It’s time for another post on everyone’s favourite drug: ketamine! Hooray! Ok, so this is not entirely about ketamine, but ketamine does come into it. AV paramedics have recently received training to administer IM ketamine to agitated patients as part of a greater focus on paramedic safety when managing these situations(MICA paramedics have had ketamine for […]
via Just Kalm Down! — AmboFOAM
Editors note : I find it surprising given the Australian research published on acute behavioural disturbance and updated guidelines in Queensland and NSW recently, that droperidol is not included in these latest Victorian Ambulance protocols. Why it has not replaced midazolam given its superior safety profile in the research, is baffling. And when its written that mild – moderate agitation can be managed with “a little midazolam”, I would suggest an oral agent is likely just as effective in this situation than a needle.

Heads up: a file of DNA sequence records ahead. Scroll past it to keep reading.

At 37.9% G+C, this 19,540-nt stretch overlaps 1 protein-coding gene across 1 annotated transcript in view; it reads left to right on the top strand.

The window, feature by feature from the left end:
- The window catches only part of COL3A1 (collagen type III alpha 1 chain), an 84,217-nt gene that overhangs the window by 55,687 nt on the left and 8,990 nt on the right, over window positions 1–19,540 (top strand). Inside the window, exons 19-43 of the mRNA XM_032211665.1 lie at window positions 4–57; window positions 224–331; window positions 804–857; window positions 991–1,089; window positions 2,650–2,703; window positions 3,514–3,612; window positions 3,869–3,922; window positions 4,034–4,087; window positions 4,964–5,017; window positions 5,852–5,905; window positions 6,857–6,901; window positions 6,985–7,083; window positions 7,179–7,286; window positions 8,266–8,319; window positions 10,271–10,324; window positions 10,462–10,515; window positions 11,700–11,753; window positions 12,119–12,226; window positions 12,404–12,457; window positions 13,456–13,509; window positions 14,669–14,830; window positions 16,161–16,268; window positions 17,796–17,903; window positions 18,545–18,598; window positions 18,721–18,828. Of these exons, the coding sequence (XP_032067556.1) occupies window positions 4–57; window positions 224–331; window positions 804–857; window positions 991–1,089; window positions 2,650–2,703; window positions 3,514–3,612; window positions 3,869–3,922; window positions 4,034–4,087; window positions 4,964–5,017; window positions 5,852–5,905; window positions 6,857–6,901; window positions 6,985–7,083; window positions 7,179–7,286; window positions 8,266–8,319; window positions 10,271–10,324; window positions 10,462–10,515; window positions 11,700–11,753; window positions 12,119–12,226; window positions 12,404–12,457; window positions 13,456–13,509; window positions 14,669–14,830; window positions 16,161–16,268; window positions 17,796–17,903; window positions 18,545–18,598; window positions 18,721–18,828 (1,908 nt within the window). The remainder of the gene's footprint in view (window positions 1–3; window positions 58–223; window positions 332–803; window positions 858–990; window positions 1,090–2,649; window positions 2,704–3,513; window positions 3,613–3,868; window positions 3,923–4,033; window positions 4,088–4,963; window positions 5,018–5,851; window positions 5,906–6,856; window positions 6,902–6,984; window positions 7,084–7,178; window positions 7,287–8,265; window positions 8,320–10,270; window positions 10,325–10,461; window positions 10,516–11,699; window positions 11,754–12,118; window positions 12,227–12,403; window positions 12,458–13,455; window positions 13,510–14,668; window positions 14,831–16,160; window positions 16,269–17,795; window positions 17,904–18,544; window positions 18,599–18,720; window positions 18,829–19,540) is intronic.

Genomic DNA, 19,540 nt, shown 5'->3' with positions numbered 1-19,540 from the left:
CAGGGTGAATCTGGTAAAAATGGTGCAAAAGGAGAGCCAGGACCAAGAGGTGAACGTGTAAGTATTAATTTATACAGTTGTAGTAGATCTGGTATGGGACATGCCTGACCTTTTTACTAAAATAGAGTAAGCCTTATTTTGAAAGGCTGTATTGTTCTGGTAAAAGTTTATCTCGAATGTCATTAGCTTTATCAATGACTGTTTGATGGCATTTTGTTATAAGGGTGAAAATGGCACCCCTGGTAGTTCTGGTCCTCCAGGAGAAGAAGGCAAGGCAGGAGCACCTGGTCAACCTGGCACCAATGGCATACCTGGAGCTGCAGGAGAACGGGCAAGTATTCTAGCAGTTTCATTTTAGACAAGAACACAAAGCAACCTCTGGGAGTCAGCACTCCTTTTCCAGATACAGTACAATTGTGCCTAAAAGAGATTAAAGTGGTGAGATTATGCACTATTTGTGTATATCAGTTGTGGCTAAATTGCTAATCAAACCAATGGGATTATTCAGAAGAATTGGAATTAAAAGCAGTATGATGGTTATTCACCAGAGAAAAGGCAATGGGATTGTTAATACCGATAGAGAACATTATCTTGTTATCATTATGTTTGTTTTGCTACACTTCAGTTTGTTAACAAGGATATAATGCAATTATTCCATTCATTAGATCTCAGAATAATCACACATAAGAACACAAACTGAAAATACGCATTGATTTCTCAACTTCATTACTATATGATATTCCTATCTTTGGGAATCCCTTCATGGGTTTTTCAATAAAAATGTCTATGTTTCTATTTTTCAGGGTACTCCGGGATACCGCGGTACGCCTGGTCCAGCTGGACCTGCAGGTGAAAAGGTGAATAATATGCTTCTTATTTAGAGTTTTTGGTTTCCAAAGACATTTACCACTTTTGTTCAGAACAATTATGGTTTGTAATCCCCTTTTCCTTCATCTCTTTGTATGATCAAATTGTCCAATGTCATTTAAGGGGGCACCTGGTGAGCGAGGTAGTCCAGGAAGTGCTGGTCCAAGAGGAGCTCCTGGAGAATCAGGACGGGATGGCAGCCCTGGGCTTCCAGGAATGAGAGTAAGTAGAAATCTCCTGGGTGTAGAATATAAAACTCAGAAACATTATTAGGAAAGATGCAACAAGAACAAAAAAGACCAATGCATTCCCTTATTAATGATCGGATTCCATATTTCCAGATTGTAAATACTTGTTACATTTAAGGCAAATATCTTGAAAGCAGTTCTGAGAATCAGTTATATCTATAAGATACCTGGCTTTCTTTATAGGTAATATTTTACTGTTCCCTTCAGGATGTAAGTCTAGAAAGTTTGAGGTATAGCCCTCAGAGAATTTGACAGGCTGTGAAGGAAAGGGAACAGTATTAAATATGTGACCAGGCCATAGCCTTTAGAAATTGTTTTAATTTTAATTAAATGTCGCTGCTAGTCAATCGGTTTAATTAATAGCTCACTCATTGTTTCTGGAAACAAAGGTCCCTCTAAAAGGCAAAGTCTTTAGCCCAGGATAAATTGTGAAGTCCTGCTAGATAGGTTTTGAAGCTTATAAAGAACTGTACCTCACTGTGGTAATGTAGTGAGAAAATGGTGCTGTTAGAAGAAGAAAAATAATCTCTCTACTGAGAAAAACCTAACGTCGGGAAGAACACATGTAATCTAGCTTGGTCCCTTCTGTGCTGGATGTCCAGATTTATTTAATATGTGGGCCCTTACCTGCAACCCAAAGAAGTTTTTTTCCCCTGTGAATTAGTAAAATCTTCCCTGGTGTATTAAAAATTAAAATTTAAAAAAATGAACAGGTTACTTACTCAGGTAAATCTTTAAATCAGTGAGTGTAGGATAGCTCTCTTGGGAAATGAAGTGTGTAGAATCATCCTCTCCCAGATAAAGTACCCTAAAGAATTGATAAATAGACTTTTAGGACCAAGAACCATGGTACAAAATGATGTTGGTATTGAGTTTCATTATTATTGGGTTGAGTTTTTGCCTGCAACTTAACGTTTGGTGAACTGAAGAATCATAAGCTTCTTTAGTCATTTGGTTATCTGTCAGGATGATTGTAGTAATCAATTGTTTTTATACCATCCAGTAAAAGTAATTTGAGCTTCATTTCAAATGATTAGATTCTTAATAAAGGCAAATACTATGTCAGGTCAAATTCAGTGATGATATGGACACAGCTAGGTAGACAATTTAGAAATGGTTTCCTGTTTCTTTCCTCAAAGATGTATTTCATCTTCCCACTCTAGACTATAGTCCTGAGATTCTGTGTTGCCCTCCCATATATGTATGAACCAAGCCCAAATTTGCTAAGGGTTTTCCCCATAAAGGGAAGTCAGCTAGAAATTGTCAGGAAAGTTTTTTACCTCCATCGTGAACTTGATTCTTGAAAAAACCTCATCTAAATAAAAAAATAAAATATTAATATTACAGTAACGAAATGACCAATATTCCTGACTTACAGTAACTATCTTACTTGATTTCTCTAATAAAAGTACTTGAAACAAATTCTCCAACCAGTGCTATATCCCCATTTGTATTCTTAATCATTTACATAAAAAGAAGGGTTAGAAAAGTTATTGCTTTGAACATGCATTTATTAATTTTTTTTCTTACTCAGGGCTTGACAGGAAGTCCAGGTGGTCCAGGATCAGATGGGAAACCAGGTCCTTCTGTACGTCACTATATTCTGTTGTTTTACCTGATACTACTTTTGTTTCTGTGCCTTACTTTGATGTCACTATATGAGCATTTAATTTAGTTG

2 thoughts on “Victorian prehospital chemical restraint 2017 update”
Re The Editors Note. In practice the mild/moderate agitation means it only takes 2 or 3 police to restrain them rather than 4, 5 or 6 for the extremely agitated. So the oral route is not really a viable option. If I could convince them to take a tablet then I probably don’t really need to sedate them. Of course suppositoties may be an option.
Having to need physical restraint does not mean it’s mild to moderate agitation in my view . If you need to use a needle it should be severe agitation and a last resort . You would be surprised how many will take oral medication if asked . Isn’t it worth at least carrying oral sedatives as an option?